Woody Harrelson plays southern gentleman bounty hunter Carson Wells, a retired special forces Colonel, another ‘Nam vet who crosses Chigurh, and finds his forces aren’t special enough. Kelly Macdonald, once the Scottish schoolgirl seductress of Ewan MacGregor in Trainspotting, plays Moss’s trailer park wife with an affecting mixture of vulnerability and sassy compassion, with an accent that sounds like it has floated on the desert winds from Corpus Christie for all time.
The Coen brother’s direction is a master class in economy and dynamics. They keep up all the suspense and tension that the chase element of the narrative needs, while rejecting any of the usual clichés normally demanded by Hollywood. The enigmatic ending will infuriate many, as the dots remain defiantly un-joined; however if this is how you feel, the point of the film has been well and truly missed.
The Coens find time to let the camera linger on sweet wrappers unfurling, socks being changed, or cowboy boots just being, to keep the fans of their quirks busy with much to debate. There is probably a film studies thesis being written now about the use of reflection or numerology in this film. The film plays out devoid of musical distraction, the sound of silence punctuated by gravel crushed by boot, distant gunfire, or lonesome bells tolling. The dialogue, much of it directly from the novel, has a litany of quotable lines, and maintains the oblique strategy of real conversation, never descending into the archetypical narrative signposts that real blockbusters substitute for dialogue. It is this dialogue that takes this modern western, for all its fast paced action, and turns it into an elegiac meditation on life, death, and the regressive nature of progress.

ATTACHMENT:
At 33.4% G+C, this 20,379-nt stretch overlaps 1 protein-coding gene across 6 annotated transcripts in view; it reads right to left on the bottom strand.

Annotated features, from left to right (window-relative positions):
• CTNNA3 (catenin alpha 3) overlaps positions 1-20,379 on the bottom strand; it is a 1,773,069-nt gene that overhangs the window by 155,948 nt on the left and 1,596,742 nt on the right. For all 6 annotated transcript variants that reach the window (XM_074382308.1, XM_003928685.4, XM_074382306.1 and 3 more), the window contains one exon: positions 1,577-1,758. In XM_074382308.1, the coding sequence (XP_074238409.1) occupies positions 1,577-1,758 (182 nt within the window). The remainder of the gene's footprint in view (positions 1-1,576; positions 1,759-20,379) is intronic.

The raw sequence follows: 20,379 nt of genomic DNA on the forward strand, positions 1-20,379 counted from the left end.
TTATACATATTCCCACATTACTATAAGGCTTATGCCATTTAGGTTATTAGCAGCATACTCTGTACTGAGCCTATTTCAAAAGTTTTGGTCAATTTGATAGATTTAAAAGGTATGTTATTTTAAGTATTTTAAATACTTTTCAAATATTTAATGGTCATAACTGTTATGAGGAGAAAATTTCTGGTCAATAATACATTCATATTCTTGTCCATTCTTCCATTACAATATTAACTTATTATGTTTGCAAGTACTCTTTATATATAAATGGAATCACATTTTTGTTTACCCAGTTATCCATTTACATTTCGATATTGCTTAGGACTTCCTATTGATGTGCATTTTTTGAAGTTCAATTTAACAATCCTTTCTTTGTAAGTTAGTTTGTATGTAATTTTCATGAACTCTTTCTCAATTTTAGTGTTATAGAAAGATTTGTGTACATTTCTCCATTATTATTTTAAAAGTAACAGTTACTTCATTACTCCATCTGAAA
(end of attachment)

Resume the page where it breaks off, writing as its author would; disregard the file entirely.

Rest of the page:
"You can't stop what's comin'. It ain't all waitin' on you. That's vanity." So says Bell’s uncle Ellis as the story draws to a close. It is this theme that is at the heart of the film, as Chigurh’s personification of death stalks good men and bad, in a totally arbitrary manner (with Harrelson’s bounty hunter comparing Chigurh’s mortal ambition to the bubonic plague, one wonders if there isn’t a homage to Bergman’s Death in the Seventh Seal lurking within this movie).